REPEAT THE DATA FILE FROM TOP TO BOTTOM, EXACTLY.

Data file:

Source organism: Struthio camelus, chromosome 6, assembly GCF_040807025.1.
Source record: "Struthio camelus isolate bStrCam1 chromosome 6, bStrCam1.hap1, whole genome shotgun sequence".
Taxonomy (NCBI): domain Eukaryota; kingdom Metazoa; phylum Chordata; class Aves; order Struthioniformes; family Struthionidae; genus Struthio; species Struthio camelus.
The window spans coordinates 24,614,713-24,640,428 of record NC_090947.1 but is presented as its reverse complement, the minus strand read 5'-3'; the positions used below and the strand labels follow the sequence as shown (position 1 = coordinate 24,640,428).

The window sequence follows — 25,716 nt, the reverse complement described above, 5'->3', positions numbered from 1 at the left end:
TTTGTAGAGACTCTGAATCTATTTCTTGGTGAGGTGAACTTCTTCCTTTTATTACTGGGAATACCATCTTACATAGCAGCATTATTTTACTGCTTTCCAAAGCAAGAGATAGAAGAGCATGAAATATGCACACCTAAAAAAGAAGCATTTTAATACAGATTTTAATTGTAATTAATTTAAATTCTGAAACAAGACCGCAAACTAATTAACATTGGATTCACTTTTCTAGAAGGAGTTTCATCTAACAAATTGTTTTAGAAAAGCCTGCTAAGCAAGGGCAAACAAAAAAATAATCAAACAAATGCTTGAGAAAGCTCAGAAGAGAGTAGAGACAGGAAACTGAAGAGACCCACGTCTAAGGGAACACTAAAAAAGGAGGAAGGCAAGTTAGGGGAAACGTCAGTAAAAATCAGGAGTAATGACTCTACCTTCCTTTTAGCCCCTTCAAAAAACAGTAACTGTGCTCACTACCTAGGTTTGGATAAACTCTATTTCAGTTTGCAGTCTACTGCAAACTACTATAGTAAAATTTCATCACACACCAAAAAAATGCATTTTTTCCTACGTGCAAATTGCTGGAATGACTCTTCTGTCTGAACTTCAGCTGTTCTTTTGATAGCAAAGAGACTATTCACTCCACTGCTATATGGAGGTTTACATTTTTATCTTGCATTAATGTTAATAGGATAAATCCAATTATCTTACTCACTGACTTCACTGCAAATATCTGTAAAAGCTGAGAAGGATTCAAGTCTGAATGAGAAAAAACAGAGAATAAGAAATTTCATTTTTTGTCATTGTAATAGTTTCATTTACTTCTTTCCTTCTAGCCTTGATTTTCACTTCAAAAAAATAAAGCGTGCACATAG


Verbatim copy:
Source organism: Struthio camelus, chromosome 6, assembly GCF_040807025.1.
Source record: "Struthio camelus isolate bStrCam1 chromosome 6, bStrCam1.hap1, whole genome shotgun sequence".
Taxonomy (NCBI): domain Eukaryota; kingdom Metazoa; phylum Chordata; class Aves; order Struthioniformes; family Struthionidae; genus Struthio; species Struthio camelus.
The window spans coordinates 24,614,713-24,640,428 of record NC_090947.1 but is presented as its reverse complement, the minus strand read 5'-3'; the positions used below and the strand labels follow the sequence as shown (position 1 = coordinate 24,640,428).

The window sequence follows — 25,716 nt, the reverse complement described above, 5'->3', positions numbered from 1 at the left end:
TTTGTAGAGACTCTGAATCTATTTCTTGGTGAGGTGAACTTCTTCCTTTTATTACTGGGAATACCATCTTACATAGCAGCATTATTTTACTGCTTTCCAAAGCAAGAGATAGAAGAGCATGAAATATGCACACCTAAAAAAGAAGCATTTTAATACAGATTTTAATTGTAATTAATTTAAATTCTGAAACAAGACCGCAAACTAATTAACATTGGATTCACTTTTCTAGAAGGAGTTTCATCTAACAAATTGTTTTAGAAAAGCCTGCTAAGCAAGGGCAAACAAAAAAATAATCAAACAAATGCTTGAGAAAGCTCAGAAGAGAGTAGAGACAGGAAACTGAAGAGACCCACGTCTAAGGGAACACTAAAAAAGGAGGAAGGCAAGTTAGGGGAAACGTCAGTAAAAATCAGGAGTAATGACTCTACCTTCCTTTTAGCCCCTTCAAAAAACAGTAACTGTGCTCACTACCTAGGTTTGGATAAACTCTATTTCAGTTTGCAGTCTACTGCAAACTACTATAGTAAAATTTCATCACACACCAAAAAAATGCATTTTTTCCTACGTGCAAATTGCTGGAATGACTCTTCTGTCTGAACTTCAGCTGTTCTTTTGATAGCAAAGAGACTATTCACTCCACTGCTATATGGAGGTTTACATTTTTATCTTGCATTAATGTTAATAGGATAAATCCAATTATCTTACTCACTGACTTCACTGCAAATATCTGTAAAAGCTGAGAAGGATTCAAGTCTGAATGAGAAAAAACAGAGAATAAGAAATTTCATTTTTTGTCATTGTAATAGTTTCATTTACTTCTTTCCTTCTAGCCTTGATTTTCACTTCAAAAAAATAAAGCGTGCACATAG